The Dynamic Relationships Between Public Spending, Economic Growth and Income Inequality in China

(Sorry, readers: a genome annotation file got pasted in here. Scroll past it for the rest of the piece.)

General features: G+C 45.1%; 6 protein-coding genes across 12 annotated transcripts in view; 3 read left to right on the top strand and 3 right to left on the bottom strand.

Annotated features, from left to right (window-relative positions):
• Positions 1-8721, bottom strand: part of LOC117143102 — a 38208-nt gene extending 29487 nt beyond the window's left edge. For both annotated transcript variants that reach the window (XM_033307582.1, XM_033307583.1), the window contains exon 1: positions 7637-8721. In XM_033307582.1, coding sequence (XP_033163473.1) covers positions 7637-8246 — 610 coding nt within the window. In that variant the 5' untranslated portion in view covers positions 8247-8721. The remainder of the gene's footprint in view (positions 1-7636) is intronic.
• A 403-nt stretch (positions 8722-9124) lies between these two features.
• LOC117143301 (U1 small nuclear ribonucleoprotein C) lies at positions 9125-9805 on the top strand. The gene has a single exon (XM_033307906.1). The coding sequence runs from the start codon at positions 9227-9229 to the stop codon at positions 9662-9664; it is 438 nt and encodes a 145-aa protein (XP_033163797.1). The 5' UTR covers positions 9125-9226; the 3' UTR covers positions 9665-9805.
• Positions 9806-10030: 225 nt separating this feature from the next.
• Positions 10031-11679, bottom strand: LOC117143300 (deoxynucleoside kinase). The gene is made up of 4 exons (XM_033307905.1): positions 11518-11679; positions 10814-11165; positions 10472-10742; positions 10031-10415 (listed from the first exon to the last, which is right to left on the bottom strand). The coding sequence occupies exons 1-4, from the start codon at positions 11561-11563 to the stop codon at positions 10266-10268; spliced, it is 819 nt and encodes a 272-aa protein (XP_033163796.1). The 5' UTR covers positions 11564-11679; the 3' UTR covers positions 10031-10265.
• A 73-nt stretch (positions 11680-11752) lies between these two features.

China’s economic development has performed spectacularly during the period of China’s economic transition as a result of radical economic reform in the all markets. The country has also gone through extensive fiscal reforms in the last three decades. However, a number of problems have been associated with such rapid economic growth. One of these has been raising inequality. In both Keynesian and neoclassical endogenous growth theories, public spending can play an important role for economic growth and inequality. The majority of previous studies have focused on the relationship between public spending and economic growth, or between public spending and inequality separately. There is no doubt that public spending has an effect on both economic growth and equity simultaneously. In this respect, this thesis attempts to address the problems that have emerged during the period of China’s fiscal reforms, and seeks to examine the effects of public spending on economic growth and equality in the same model. This thesis investigates the dynamic relationships among these three variables in China. For aggregate national data, vector error correction model (VECM) has been used. Analysis at the provincial level is based on the panel vector auto-regression (PVAR) model. These methods help to solve the endogeneity in estimations. The national level analysis indicates that total public spending shows a long term Granger causality with GDP per capita, which supports the positive growth effect of public spending in the Keynesian and endogenous growth model. Social public spending has a negative effect on real output per capita in both the short term and long term, but it also has a negative impact on income inequality. Moreover, we find that a higher level of real GDP per capita will increase the level of inequality, but a higher level of inequality has a negative effect on real GDP per capita in the long term. Furthermore, total provincial public spending and provincial social spending have either a non-significant effect on economic growth. On the other hand, the SOEs’ investment has a significant, positive growth effect at both the national and provincial level. As for the redistributive role of the public spending, the provincial total public spending and social spending have played an important role on income distribution. Furthermore, the Gini coefficient has a positive effect on the per capita growth rate at the provincial level, but the economic growth has no significant impact on the Gini coefficient.